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July 8, 2011 10:18 pm
Were you one of the lucky ones who caught Gordon Ramsay’s first foray into movie acting last weekend? No? Thought not. Love’s Kitchen, a sub-Curtis British rom-com about a chef and a restaurant critic, appeared in a few cinemas from Friday and featured the shouty hash-slinger in a brief cameo. This courageous piece of casting seems to have attracted disproportionate critical attention to the film which is, by all accounts, a poorly stuffed, massively overdeveloped, hand-reared Kelly Bronze of a turkey. According to box office figures, the film grossed £121 over the weekend, meaning fewer than 20 people actually paid to see it before it executed a perfect swan-dive into blissful cinematic oblivion.
It seems that every screenwriter who’s ever had a summer job bussing tables has wondered at the tremendously rich narrative possibilities of life in the restaurant kitchen. The passion, the commitment, the triumphs and failures, the intense, fiery relationships and artistic temperaments acted out by a bunch of hot young people – most of whom are resting actors anyway – against a backdrop of stainless steel and flaming pans. Hell, that’s almost a pitch … this stuff writes itself! Which is probably the problem and why, after dozens of well thought out attempts, we still don’t have a movie that portrays half the excitement of life behind the line.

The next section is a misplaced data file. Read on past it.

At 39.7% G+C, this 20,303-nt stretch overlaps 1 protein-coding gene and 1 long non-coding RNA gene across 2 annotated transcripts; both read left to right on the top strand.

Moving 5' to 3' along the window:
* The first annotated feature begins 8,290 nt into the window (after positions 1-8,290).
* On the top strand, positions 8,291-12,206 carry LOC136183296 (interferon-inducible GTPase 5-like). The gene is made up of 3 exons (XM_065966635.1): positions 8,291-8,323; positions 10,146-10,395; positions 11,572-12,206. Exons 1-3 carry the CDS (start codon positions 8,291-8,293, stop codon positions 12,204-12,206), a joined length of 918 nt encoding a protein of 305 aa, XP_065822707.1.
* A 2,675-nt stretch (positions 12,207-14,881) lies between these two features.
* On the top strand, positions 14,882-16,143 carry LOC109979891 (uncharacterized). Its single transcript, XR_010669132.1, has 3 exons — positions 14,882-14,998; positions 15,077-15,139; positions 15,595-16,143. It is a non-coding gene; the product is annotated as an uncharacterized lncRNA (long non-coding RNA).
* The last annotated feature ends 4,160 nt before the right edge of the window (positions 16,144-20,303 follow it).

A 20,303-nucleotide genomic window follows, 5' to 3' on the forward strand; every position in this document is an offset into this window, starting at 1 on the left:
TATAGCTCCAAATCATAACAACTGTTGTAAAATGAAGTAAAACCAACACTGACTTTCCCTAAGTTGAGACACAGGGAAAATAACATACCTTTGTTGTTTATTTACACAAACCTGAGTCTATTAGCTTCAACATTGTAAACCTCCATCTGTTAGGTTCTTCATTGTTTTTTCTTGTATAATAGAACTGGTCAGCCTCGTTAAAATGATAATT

Dinner Rush, a small American film released in 2000 comes closest, for me, to the actual experience of working in a kitchen, but then the director, Bob Giraldi, owned the restaurant in which it was shot and, by the look of it, most of the young cast members were probably going back to a very similar shift when each day’s shooting wrapped.
It is far more usual for any attempt to get a well-known star into whites to dissolve into slow-motion horror within a few scenes. Who can forget Catherine Zeta-Jones and Aaron Eckhart as chefs in the immortal No Reservations (2007)? Actually, to be fair, who can remember them? Trust me, no chef can stay that clean.
It’s rumoured that the master of gritty, realistic food writing, Tony Bourdain, is currently penning kitchen scenes for Treme, the new cult TV series from the producers of The Wire. With luck these will turn out to be towering triumphs of the screenwriter’s art – and therefore may do something to put to rest the memory of Kitchen Confidential – an awful sitcom cobbled together from his brilliant book of the same name, which dragged its tragic, broken carcass through a single series back in 2005. I’m not holding my breath.
The truth is that having a star play a chef will always ring hollow. They love to play the creative passion of the “chef as an artist” but seem incapable of portraying the other side – the obsessive, hair-trigger-tempered craftsman hacking out food in an environment constantly teetering on the lip of physical, emotional and financial meltdown. For most actors that role must be too painfully like their own careers.
Tim Hayward is editor of Fire & Knives and co-winner of the Guild of Food Writers’ Broadcast Award for an edition of Radio 4’s ‘The Food Programme’
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